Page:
(RxWiki News) Researchers at the University of Cambridge are looking to the fruit fly to learn about human intestinal neurons and have uncovered some startling findings in the process.
The scientists have found, for instance, that the more than 500 million nerve cells in our gut help regulate appetite and adjust intestinal water balance during reproduction. (Fruit flies share remarkably similar nervous and digestive systems to humans, although much less complex and thus, easier to study.)
Female fruit flies become constipated during pregnancy, causing them to retain water and the contents of their intestines to become more concentrated, as in humans. The researchers found this process was triggered by the sex peptide, a hormone injected by male fruit flies into females when they mate, which activates of a small group of gut neurons. The effect is similar to the same functions of sex hormones in humans, including progesterone, oxytocin and estrogen.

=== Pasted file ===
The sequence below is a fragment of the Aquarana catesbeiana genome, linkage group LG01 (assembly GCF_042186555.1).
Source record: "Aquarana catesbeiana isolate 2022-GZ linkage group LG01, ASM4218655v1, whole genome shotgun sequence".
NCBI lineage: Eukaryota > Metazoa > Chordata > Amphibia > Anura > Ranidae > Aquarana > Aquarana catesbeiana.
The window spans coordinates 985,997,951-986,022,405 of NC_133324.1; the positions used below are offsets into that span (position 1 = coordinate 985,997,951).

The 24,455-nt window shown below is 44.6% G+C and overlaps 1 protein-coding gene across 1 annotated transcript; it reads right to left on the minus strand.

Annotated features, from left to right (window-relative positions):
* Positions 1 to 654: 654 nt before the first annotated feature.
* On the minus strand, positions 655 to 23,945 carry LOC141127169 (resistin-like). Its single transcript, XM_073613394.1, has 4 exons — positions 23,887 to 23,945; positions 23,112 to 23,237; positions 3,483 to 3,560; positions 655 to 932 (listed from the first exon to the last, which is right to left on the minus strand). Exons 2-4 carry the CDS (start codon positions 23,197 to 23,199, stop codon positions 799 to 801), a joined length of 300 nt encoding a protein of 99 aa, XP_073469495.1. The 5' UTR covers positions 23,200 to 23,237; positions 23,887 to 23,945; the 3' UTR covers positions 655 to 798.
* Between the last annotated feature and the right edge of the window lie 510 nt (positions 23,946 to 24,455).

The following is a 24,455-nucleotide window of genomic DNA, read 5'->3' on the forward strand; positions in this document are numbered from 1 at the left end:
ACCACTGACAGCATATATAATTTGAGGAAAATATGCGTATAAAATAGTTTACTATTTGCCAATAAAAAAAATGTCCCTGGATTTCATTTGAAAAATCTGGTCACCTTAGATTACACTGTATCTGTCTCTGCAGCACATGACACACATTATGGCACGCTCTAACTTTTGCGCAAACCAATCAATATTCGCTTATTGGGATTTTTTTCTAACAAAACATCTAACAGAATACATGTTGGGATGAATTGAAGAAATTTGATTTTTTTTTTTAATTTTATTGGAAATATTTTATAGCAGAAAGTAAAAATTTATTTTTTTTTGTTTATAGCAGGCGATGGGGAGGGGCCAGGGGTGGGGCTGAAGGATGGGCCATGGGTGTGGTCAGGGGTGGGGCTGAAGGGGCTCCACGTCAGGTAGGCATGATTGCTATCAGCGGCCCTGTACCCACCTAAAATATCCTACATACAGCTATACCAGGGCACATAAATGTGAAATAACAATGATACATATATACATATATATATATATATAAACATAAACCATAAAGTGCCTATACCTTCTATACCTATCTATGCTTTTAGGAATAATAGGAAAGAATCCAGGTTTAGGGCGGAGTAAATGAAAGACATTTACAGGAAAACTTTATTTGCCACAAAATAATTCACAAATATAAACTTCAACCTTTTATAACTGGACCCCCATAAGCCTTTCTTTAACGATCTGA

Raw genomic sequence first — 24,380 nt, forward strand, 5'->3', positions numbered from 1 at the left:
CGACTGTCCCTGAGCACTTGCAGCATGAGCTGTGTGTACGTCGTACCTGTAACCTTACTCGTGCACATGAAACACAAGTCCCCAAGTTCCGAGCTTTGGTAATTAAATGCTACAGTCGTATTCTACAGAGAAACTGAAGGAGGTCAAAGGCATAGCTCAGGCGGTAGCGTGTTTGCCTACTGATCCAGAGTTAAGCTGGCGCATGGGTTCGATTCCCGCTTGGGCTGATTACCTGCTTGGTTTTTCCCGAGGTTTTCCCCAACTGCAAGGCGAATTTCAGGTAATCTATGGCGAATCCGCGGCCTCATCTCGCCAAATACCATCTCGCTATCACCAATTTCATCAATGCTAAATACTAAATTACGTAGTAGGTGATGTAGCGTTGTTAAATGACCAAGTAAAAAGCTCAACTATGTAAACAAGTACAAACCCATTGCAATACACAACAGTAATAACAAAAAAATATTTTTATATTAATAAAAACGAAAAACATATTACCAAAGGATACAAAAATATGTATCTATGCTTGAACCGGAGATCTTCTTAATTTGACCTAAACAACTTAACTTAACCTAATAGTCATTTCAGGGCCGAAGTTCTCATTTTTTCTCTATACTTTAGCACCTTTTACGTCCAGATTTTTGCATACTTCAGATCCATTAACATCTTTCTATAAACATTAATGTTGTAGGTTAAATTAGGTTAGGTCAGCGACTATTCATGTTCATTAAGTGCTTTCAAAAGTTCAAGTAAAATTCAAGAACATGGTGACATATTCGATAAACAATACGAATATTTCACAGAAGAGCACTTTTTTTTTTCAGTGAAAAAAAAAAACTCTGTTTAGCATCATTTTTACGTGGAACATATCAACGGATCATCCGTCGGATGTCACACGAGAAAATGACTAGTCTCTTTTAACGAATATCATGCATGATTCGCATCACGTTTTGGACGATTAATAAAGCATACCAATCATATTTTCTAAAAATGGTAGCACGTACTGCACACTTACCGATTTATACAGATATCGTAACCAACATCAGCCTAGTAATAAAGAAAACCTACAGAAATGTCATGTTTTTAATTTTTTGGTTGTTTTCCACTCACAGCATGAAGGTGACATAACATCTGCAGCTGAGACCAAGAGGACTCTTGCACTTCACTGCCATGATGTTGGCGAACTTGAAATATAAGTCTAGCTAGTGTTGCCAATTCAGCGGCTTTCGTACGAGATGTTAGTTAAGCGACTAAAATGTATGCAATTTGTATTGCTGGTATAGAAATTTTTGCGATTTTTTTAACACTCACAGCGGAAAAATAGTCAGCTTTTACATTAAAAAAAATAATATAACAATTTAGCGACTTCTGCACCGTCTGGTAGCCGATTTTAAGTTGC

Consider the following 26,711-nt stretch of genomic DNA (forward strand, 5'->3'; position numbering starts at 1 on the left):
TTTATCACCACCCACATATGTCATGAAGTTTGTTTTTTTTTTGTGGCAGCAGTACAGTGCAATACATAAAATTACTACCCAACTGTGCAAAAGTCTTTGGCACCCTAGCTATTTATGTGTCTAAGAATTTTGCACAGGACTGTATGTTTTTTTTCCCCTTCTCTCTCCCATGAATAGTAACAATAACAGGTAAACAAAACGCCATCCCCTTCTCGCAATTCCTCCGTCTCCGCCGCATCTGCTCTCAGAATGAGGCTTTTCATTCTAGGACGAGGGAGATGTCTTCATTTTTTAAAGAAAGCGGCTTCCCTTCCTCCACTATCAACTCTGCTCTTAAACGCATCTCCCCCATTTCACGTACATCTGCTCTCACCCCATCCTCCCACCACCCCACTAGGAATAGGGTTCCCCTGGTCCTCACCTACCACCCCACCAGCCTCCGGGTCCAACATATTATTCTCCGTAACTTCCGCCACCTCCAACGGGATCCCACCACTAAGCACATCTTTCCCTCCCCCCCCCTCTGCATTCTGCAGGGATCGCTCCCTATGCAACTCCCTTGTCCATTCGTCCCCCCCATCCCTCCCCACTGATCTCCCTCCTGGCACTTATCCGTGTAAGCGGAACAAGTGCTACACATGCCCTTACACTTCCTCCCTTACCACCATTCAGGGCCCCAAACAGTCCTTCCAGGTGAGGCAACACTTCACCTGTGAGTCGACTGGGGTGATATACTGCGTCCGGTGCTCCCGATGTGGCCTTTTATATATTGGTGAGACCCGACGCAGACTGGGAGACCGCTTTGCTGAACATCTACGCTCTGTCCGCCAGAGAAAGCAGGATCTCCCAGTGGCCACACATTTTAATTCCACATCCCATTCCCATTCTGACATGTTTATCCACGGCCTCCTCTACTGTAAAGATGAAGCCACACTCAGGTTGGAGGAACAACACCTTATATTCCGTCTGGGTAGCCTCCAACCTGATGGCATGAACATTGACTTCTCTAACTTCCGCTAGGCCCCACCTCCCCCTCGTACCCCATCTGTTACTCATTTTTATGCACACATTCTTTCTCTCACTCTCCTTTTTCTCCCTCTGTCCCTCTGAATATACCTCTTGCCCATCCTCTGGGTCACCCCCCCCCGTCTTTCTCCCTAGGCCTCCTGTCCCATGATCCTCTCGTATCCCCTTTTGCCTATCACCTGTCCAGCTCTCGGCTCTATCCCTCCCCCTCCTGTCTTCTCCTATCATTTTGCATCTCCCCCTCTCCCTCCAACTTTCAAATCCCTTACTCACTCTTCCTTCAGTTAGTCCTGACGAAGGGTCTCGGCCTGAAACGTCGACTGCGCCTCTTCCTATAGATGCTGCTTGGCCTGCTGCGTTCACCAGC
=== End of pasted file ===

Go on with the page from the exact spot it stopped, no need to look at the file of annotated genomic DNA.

A reproductive hormone causes constipation and bloating in fruit flies as in humans, said study leader, Dr. Miguel-Aliaga.
The study was funded by the Wellcome Trust and the Biotechnology and Biological Sciences Research Council.